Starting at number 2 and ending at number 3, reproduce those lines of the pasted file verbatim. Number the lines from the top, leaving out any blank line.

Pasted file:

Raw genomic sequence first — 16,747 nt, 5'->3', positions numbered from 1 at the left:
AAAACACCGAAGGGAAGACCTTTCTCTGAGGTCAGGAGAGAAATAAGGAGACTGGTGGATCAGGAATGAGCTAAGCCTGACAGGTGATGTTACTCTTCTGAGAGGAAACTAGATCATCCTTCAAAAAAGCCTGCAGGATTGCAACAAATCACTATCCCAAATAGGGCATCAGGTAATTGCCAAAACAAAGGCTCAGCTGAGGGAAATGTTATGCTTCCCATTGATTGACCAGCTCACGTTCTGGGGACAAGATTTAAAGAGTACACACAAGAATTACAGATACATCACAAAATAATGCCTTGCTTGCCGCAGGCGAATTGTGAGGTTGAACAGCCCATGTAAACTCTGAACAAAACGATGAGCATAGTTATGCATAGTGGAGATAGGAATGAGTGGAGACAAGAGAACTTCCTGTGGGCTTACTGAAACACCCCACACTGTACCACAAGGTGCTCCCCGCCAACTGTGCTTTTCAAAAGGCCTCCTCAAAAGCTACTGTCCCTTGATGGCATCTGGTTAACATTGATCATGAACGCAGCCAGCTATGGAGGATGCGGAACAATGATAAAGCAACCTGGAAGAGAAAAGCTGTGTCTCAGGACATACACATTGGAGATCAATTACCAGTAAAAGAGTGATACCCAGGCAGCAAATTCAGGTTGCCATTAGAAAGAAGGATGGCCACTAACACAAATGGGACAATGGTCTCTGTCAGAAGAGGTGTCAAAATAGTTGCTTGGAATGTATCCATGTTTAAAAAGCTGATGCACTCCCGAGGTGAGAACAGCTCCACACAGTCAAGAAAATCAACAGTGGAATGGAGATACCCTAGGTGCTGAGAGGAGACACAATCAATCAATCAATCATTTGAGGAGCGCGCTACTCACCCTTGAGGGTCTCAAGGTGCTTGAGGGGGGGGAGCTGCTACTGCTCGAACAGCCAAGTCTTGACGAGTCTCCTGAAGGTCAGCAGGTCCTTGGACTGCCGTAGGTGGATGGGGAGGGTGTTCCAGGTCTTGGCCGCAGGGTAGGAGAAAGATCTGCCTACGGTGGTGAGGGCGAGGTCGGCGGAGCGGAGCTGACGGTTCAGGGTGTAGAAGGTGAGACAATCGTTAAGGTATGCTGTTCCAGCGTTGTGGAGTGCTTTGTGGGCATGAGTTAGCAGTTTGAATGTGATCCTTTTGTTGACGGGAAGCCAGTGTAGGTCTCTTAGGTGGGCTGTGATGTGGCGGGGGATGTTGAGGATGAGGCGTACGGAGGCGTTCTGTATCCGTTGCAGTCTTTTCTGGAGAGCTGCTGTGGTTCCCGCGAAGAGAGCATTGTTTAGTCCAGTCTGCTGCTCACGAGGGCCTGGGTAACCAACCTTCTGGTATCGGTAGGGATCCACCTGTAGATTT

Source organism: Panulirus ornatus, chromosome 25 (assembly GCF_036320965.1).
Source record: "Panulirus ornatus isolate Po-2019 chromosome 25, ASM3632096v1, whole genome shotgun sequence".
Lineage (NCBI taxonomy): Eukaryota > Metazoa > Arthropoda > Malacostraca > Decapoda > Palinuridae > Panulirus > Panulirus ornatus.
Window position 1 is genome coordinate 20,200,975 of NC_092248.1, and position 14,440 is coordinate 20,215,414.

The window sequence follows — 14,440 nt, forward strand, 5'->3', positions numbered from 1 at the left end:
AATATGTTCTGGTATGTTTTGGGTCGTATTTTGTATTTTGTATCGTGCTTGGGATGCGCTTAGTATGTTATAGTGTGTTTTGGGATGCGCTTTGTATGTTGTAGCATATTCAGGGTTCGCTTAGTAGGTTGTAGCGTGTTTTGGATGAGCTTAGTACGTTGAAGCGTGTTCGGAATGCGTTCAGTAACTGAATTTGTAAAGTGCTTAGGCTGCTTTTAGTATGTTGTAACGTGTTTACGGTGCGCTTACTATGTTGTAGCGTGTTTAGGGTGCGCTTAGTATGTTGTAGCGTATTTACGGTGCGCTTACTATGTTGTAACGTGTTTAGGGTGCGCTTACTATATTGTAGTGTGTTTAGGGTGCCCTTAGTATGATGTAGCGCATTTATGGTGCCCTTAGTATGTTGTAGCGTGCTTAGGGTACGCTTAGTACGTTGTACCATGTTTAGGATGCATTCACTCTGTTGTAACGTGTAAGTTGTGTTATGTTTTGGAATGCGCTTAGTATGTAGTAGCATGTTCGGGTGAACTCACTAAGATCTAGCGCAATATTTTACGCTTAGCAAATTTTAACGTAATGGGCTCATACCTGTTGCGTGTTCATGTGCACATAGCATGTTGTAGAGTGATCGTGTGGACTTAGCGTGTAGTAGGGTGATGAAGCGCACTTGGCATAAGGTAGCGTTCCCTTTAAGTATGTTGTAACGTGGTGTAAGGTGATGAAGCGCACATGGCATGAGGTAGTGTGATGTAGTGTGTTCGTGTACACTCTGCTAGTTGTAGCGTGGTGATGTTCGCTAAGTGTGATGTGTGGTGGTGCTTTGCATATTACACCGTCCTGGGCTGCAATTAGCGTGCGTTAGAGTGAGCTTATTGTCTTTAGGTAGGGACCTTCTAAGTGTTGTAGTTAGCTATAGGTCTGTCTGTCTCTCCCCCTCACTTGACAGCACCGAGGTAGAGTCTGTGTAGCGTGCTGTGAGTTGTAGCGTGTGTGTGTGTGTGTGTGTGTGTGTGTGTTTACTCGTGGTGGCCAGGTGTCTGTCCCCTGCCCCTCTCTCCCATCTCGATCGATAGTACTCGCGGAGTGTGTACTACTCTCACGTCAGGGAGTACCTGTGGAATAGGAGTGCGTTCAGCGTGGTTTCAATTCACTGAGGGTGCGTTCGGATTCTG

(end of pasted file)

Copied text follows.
AAAACACCGAAGGGAAGACCTTTCTCTGAGGTCAGGAGAGAAATAAGGAGACTGGTGGATCAGGAATGAGCTAAGCCTGACAGGTGATGTTACTCTTCTGAGAGGAAACTAGATCATCCTTCAAAAAAGCCTGCAGGATTGCAACAAATCACTATCCCAAATAGGGCATCAGGTAATTGCCAAAACAAAGGCTCAGCTGAGGGAAATGTTATGCTTCCCATTGATTGACCAGCTCACGTTCTGGGGACAAGATTTAAAGAGTACACACAAGAATTACAGATACATCACAAAATAATGCCTTGCTTGCCGCAGGCGAATTGTGAGGTTGAACAGCCCATGTAAACTCTGAACAAAACGATGAGCATAGTTATGCATAGTGGAGATAGGAATGAGTGGAGACAAGAGAACTTCCTGTGGGCTTACTGAAACACCCCACACTGTACCACAAGGTGCTCCCCGCCAACTGTGCTTTTCAAAAGGCCTCCTCAAAAGCTACTGTCCCTTGATGGCATCTGGTTAACATTGATCATGAACGCAGCCAGCTATGGAGGATGCGGAACAATGATAAAGCAACCTGGAAGAGAAAAGCTGTGTCTCAGGACATACACATTGGAGATCAATTACCAGTAAAAGAGTGATACCCAGGCAGCAAATTCAGGTTGCCATTAGAAAGAAGGATGGCCACTAACACAAATGGGACAATGGTCTCTGTCAGAAGAGGTGTCAAAATAGTTGCTTGGAATGTATCCATGTTTAAAAAGCTGATGCACTCCCGAGGTGAGAACAGCTCCACACAGTCAAGAAAATCAACAGTGGAATGGAGATACCCTAGGTGCTGAGAGGAGACACAATCAATCAATCAATCATTTGAGGAGCGCGCTACTCACCCTTGAGGGTCTCAAGGTGCTTGAGGGGGGGGAGCTGCTACTGCTCGAACAGCCAAGTCTTGACGAGTCTCCTGAAGGTCAGCAGGTCCTTGGACTGCCGTAGGTGGATGGGGAGGGTGTTCCAGGTCTTGGCCGCAGGGTAGGAGAAAGATCTGCCTACGGTGGTGAGGGCGAGGTCGGCGGAGCGGAGCTGACGGTTCAGGGTGTAGAAGGTGAGACAATCGTTAAGGTATGCTGTTCCAGCGTTGTGGAGTGCTTTGTGGGCATGAGTTAGCAGTTTGAATGTGATCCTTTTGTTGACGGGAAGCCAGTGTAGGTCTCTTAGGTGGGCTGTGATGTGGCGGGGGATGTTGAGGATGAGGCGTACGGAGGCGTTCTGTATCCGTTGCAGTCTTTTCTGGAGAGCTGCTGTGGTTCCCGCGAAGAGAGCATTGTTTAGTCCAGTCTGCTGCTCACGAGGGCCTGGGTAACCAACCTTCTGGTATCGGTAGGGATCCACCTGTAGATTT

Source organism: Panulirus ornatus, chromosome 25 (assembly GCF_036320965.1).